Day 4: Tuesday, April 26, 2016

This day was going to be an expedition out to Land’s End, the rocky cliffs on San Francisco’s tippy north-western corner. There’s a fancy place there called the Cliff House that I’m told must be visited for a cocktail and the epic view. I wrote down the names of a couple of other (less expensive) places in the same area. I also wanted to see the ruins of the Sutro Baths there.

Thinking I could save some money by taking a light picnic, I popped into the Haight Street Market for a deli cheese sandwich and a bottled coffee drink to take along. The sandwich was much bigger than I’d imagined; I should have gotten a half order.

Took the outbound N train all the way to its terminus at Ocean Beach. At the coastline, I was met with the smell of sea air flowing over these enormous sand dunes.

sand dunes

These ravens will take food right from people's hands.

These ravens will take food right from people’s hands.

I started heading north along this beachy pathway:

beach pathway

When I reached the end of the dunes after a couple-three hundred yards, I could finally see the ocean. There was also this huge, improbable windmill. Wha??? Made a mental note to ask someone about it.


Aaaaand finally, there’s the Cliff House WAAAAYYY in the distance.

See that white speck on the right hulking some eleventy-hundred miles in the distance?

See that white speck on the right hulking some eleventy-hundred clicks off in the distance? That’s my destination.

I hoped my sore feet would make it, praying that the Sutro Baths ruins weren’t too much farther past the Cliff House. It was a perfect day to be out, with a thin, high cloud cover to cut the sun’s intensity. After a mile or so, I started seeing this building on the opposite side of the highway. As I drew nearer, I realized it was the Beach Chalet, one of the two alternates I’d made a note of. Excellent. I was ready for a break.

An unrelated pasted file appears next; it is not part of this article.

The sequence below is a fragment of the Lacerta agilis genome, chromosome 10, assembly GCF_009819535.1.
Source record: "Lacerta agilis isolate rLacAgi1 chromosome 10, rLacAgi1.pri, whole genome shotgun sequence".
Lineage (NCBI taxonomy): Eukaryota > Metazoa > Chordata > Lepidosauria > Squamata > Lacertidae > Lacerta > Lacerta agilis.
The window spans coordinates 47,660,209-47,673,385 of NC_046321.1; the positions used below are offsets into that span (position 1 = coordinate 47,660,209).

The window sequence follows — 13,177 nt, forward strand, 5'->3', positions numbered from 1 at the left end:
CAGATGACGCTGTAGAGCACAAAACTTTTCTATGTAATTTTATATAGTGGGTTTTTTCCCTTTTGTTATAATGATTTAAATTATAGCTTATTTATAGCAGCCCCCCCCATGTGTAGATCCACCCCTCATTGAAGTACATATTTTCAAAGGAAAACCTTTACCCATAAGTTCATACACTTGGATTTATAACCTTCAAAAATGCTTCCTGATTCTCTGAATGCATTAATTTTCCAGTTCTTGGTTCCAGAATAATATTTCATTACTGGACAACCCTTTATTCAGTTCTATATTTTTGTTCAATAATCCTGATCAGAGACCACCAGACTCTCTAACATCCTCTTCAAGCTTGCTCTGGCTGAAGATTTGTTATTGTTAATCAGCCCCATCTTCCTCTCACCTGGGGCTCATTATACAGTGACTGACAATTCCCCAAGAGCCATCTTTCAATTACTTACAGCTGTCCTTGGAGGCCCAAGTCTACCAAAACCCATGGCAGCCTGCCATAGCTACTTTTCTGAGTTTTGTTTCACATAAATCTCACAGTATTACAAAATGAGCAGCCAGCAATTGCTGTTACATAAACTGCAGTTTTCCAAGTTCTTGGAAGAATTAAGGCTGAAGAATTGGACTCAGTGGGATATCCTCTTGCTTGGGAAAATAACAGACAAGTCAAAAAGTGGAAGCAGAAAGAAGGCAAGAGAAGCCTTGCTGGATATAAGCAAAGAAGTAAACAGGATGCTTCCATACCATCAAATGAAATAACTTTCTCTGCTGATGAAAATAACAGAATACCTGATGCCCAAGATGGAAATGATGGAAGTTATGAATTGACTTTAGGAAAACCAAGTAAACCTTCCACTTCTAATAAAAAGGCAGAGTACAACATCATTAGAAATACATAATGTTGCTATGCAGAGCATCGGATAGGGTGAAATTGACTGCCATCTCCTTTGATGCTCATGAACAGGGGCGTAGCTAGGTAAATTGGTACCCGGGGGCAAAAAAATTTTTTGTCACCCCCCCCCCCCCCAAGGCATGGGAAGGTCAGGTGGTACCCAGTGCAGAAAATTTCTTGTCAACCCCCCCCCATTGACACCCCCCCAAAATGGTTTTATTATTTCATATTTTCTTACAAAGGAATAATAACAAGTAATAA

The lower level had an eight-foot-long model of the Golden Gate Park and an assortment of historical displays. This building is one of the welcome centers, situated at the far western end of the long, rectangular park. There were bathrooms (thank you Bathroom Gods) and a gift shop. The entire floor was lined with mosaics and Art Deco murals:

This slideshow requires JavaScript.

Made my way upstairs and got a corner window table. WOOT! Hey, there’s ANOTHER windmill. My view:

This slideshow requires JavaScript.

Darling little tabletop terrarium:

beach chalet-tabletop terrarium

I ordered a deviled egg appetizer and a Hefeweisen from their own microbrewery. The eggs included flakes of smoked trout, minced red bell pepper, and capers. Plus a nicoise salad AND a mess of bread and butter. All for eight bucks. The beer was another seven. Paid only $21, including tax and tip, for this delightful little feast.

beach chalet-meal

The waitress told me that the windmills are relics from San Francisco’s early days. In the 19th century, they pumped salt water to the Sutro Baths and to other saltwater bathhouses downtown. Later, when the Golden Gate Park was being constructed out of mostly sand dunes, the windmills pumped water to the construction sites.

Rested and full now, I was ready to continue my trek up to the Cliff House.

STILL a ways to go.

STILL a ways to go.

Getting closer...

Getting closer…

Bird rocks.

Bird rocks.

Finally I got there. Hey, there’s a totem pole here!

cliff house-totem pole

Rocks below.

rocks below

Giant camera obscura.

camera obscura